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Caslon Old Style is recognized as one of the finest examples of the "Old Style" group of type faces. It was originally cut by William Caslon in England, in about 1720, and is rated by many authorities as first for all-around usefulness. The insp...
LTC Caslon LTC Caslon LTC Caslon LTC Caslon LTC Caslon LTC Caslon LTC Caslon LTC Caslon
The Pedigree of LTC Caslon

Caslon Old Style is recognized as one of the finest examples of the "Old Style" group of type faces. It was originally cut by William Caslon in England, in about 1720, and is rated by many authorities as first for all-around usefulness. The inspiration for the design was probably Dutch types, notably those of Bishop Fell.

In 1858, Laurence Johnson, a prominent Philadelphia type founder, visited London and arranged with the successors to William Caslon to duplicate the Caslon types. There is some question as to how this was done exactly, but the result was a virtual duplicate of the original Caslon types but more loosely fitted than the English version. When Johnson's foundry merged with MacKellar Smiths & Jordan, this typeface was sold under the name "Original Old Style".

Around 1915, Monotype cut its version of Caslon called "Caslon Old Style, No. 337". This version has been called "MacKellar Caslon" because the design is closely related to the original face associated with that foundry. Composition sizes were modified to fit the standard arrangement and Lanston Type Co.'s original Caslon fonts were based upon these designs made for composition. One of the most noticeable features of Caslon is the lack of uniformity from one size to another.

In remastering this font for release in 2005, the characters have been completely redrawn based upon the 14pt font for hand composition. This design is closer in spirit to the original Caslon. The original Caslon issued by Monotype featured short descenders so that the face would fit on a standard alignment; however, Caslon 337 was the first Monotype typeface to offer optional characters with long descenders so as to replicate the original Caslon more faithfully. LTC Caslon comes in both variants -- the regular fonts featuring short descenders and fonts designated as "long" have the longer descenders.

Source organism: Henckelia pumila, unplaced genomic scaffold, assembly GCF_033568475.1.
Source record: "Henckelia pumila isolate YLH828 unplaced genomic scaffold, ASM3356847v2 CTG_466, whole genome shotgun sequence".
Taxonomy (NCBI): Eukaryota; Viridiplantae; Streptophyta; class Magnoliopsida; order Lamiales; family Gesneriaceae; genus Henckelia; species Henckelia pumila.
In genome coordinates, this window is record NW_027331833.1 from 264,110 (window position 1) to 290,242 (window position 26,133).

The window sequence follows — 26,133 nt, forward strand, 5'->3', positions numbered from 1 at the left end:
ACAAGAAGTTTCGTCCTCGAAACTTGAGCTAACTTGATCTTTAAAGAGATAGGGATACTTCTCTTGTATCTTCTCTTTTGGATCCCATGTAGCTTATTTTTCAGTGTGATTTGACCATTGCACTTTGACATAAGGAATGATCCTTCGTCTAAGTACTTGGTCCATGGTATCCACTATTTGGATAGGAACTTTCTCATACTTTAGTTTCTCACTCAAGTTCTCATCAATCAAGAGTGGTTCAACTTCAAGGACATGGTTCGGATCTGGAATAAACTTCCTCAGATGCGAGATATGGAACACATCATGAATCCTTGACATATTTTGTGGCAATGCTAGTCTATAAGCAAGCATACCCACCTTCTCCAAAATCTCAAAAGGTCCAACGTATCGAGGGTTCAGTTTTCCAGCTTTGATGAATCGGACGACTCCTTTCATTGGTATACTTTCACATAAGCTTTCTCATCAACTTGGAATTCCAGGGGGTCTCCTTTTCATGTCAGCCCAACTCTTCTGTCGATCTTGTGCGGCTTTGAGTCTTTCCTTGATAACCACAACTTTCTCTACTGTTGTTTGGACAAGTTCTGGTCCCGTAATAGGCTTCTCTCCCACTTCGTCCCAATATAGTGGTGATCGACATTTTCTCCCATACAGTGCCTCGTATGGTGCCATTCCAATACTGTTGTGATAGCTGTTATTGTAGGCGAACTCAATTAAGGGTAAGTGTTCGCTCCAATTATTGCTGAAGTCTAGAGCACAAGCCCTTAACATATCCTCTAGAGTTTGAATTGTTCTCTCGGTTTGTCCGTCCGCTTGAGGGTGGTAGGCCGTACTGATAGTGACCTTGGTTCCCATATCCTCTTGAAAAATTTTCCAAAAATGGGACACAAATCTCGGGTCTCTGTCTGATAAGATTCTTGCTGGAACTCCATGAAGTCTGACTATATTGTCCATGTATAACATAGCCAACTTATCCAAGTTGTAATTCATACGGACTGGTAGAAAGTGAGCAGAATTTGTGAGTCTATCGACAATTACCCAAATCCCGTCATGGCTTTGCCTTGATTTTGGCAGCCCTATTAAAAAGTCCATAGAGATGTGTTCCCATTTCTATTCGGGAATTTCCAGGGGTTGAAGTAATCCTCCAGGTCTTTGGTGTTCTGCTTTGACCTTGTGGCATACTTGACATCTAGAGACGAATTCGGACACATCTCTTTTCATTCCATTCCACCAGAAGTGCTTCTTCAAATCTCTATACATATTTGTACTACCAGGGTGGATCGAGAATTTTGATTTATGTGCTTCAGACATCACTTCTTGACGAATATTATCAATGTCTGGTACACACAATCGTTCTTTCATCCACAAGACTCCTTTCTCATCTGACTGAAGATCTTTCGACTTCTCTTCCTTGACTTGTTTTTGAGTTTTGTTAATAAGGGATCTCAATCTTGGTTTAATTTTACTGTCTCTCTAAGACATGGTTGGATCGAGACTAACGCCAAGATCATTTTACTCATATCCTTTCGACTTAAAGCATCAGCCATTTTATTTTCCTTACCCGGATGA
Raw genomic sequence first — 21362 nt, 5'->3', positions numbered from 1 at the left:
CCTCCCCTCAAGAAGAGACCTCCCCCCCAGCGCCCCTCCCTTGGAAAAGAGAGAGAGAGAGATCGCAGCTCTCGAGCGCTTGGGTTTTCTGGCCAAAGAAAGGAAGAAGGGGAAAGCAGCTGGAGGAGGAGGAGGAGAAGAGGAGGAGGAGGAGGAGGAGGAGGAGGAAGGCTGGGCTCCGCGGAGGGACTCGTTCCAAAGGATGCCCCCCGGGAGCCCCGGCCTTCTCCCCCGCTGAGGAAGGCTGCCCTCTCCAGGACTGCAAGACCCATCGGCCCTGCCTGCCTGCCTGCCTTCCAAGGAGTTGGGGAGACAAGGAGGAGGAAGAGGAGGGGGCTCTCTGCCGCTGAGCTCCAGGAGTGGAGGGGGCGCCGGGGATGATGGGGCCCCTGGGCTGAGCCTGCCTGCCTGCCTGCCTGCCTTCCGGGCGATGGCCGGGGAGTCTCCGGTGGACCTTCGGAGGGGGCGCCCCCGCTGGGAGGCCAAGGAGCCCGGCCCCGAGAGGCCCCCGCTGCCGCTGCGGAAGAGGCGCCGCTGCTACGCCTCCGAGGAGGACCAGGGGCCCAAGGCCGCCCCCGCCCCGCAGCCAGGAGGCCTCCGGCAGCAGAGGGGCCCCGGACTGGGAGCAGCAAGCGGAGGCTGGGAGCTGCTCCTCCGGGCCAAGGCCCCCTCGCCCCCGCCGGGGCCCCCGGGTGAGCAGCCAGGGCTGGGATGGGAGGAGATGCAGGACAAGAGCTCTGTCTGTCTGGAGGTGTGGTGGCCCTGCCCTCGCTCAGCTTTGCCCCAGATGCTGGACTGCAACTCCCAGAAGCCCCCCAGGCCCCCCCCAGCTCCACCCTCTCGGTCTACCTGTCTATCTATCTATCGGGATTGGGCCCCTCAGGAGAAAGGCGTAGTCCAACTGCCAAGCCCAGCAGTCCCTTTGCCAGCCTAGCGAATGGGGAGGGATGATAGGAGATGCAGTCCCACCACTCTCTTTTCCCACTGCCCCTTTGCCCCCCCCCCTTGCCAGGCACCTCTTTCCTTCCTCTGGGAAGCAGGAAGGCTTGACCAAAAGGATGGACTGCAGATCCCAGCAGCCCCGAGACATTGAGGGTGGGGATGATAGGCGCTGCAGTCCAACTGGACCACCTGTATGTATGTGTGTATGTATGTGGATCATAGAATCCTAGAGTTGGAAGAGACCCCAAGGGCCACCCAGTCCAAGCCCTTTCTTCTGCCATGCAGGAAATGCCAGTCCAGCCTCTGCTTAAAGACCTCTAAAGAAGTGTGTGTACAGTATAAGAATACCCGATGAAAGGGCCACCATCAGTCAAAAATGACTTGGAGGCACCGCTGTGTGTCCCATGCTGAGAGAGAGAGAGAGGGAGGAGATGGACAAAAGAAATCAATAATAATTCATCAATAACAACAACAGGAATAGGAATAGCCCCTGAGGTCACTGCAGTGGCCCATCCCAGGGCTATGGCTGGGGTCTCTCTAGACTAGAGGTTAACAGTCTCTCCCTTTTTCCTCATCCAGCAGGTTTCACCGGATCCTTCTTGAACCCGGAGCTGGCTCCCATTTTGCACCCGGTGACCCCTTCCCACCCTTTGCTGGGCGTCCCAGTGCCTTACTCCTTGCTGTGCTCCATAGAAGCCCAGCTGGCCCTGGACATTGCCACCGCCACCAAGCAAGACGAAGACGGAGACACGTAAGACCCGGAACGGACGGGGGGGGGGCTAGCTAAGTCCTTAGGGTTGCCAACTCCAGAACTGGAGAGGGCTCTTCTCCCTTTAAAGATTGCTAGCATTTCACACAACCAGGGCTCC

Caslon's original italic featured swash characters for the letters J, Q, T, Y and h with the final stroke turned inward. Later plain versions of these letters were added to Caslon fonts. LTC Caslon contains the plain variants as defaults; however, the OpenType version of this font features a "stylistic set"* that allows users to emulate the original Caslon more closely.

To apply this feature, choose Stylistic Set #1 in the OpenType Menu, alternately these characters may be accessed via the glyph palette. Additional swash variants for italic capitals were drawn by a variety of artists for a variety of foundries.

LTC Caslon Swash contains swash characters drawn by Monotype, augmented by characters drawn by ATF where no swash forms existed as well as completely original swash forms for X and Z. The OpenType version of the Italic also features an alternate set of Swash Caps drawn by Carl S. Junge for Barnhart Brothers & Spindler in 1924.

These characters are quite noticeably a product of a different time period and of a different style than Caslon, but their genius is that they have been designed so as not to require any kerning. These caps can be accessed with Stylistic Set #2 or via the glyph palette.

The companion boldface for LTC Caslon is actually based on two similar designs, which differed only in the length of descenders: New Caslon and American Caslon. New Caslon was originally designed by Inland Type Founders in 1905 in an attempt to strengthen the appearance of the typeface so that it would more closely resemble the original Caslon as printed in the 18th century.

Random Caslon facts: The Declaration of Independence was first printed in Caslon. Ben Franklin used Caslon's types in his printshop. The pound sterling mark for many Caslon fonts was simply the swash J rotated 180 degrees. The OT versions of LTC Caslon offer this as an alternate.

*Stylistic Sets are currently only supported by Adobe CS2 products.

Facts about Caslon were taken from "American Metal Typefaces of the Twentieth Century" by Mac McGrew and Lanston Monotype promotional specimen sheets circa 1924. For expansive details on all metal versions of Caslon see: "American Metal Typefaces of the Twentieth Century" by Mac McGrew.
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